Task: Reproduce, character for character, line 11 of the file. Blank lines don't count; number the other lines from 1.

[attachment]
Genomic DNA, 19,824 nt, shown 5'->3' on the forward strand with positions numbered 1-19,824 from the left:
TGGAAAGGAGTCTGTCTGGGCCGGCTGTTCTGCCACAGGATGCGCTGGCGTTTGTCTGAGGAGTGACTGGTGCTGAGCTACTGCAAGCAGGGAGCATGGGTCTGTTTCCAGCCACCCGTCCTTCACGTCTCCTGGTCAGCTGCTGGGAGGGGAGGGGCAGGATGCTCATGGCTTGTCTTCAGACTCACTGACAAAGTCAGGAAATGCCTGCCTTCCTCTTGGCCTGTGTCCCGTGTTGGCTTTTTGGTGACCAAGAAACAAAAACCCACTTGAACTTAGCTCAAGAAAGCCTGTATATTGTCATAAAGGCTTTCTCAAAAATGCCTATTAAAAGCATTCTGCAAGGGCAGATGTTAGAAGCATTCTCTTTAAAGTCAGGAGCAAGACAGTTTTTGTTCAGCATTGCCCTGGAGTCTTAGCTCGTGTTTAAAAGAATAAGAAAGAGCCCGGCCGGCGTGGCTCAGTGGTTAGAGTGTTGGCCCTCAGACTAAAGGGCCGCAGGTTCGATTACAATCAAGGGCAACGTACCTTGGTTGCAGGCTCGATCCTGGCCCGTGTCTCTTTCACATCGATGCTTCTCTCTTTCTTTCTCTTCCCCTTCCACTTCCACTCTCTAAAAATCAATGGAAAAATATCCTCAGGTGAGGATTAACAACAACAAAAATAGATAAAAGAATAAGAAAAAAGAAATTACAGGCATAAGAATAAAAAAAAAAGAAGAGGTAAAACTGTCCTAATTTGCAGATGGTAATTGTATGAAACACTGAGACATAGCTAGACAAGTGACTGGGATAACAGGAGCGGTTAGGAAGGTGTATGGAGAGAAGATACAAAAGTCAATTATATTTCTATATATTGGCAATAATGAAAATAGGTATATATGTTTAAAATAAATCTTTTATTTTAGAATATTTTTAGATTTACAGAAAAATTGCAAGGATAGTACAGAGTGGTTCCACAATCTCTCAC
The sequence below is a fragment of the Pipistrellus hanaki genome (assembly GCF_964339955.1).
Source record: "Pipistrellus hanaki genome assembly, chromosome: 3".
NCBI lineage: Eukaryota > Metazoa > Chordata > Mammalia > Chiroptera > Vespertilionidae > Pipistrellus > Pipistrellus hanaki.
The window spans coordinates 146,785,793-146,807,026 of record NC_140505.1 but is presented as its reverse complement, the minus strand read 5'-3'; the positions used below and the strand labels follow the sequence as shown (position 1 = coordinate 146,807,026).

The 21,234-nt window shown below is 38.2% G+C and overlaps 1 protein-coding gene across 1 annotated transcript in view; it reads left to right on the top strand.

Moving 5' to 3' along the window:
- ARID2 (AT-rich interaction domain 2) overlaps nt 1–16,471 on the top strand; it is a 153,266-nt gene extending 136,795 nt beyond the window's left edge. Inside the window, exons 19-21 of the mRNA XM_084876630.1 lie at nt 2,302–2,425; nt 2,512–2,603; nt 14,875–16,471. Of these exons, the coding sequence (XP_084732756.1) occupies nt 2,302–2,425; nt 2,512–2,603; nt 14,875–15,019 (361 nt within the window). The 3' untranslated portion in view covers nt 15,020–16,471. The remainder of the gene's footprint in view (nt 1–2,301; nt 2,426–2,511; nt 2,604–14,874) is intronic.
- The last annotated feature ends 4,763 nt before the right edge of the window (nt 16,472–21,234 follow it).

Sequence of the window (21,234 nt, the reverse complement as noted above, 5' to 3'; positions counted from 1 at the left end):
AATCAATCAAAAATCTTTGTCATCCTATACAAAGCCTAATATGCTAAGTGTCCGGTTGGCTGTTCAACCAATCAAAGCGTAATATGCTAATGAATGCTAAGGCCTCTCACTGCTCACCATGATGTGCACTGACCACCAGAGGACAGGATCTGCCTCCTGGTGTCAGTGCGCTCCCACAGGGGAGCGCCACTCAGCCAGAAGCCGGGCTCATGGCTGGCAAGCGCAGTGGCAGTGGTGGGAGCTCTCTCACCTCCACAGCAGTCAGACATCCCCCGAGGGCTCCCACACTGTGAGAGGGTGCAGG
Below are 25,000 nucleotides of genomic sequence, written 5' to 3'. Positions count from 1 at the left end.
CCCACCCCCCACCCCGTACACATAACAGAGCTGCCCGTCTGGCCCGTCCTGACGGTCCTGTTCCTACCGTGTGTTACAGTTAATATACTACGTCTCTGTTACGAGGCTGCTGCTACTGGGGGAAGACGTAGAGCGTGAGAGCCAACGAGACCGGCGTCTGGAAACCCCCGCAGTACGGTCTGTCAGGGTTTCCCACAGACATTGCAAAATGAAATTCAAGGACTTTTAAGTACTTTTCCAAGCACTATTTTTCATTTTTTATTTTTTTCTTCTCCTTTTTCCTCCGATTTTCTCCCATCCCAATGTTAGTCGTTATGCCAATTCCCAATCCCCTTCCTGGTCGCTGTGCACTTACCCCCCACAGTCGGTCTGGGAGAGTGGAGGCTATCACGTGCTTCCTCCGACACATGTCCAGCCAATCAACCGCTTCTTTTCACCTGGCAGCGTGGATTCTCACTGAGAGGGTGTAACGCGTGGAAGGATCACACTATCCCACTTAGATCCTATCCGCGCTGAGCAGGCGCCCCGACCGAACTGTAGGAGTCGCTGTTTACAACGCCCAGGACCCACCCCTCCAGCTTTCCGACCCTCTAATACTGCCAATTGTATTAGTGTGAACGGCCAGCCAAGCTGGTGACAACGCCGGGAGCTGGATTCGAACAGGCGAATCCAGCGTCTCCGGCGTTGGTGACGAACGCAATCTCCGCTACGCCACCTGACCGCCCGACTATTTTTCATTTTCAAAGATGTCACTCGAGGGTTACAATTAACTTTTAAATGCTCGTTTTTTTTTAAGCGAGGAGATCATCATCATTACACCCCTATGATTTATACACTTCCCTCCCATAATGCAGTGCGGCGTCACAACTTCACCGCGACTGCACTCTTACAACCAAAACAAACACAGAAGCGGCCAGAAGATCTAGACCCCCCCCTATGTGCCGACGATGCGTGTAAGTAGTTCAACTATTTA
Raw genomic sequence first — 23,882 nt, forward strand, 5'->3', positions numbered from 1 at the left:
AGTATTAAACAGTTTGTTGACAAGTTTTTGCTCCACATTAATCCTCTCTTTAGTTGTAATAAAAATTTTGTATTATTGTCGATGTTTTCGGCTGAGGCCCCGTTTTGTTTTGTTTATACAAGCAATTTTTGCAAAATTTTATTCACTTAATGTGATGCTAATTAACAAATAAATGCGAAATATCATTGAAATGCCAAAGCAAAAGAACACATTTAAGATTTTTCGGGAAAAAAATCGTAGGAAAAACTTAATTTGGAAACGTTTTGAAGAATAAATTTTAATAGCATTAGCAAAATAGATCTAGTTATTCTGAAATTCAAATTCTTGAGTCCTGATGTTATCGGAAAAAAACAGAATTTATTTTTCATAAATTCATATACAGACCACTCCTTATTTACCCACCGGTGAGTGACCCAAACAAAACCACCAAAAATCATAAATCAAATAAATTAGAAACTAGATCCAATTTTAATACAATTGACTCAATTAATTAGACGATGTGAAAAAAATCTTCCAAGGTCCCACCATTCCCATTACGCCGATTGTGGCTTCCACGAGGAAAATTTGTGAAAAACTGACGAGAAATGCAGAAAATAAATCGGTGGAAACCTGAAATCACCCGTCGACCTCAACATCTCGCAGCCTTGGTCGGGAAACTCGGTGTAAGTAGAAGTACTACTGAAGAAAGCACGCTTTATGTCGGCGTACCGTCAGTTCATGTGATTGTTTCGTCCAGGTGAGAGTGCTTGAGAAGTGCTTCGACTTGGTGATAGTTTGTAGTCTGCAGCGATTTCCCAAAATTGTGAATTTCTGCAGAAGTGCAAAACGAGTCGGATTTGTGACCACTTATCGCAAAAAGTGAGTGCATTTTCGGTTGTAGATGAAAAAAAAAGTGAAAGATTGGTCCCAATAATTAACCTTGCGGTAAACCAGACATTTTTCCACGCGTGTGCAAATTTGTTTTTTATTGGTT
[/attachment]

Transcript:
Sequence of the window (21,234 nt, the reverse complement as noted above, 5' to 3'; positions counted from 1 at the left end):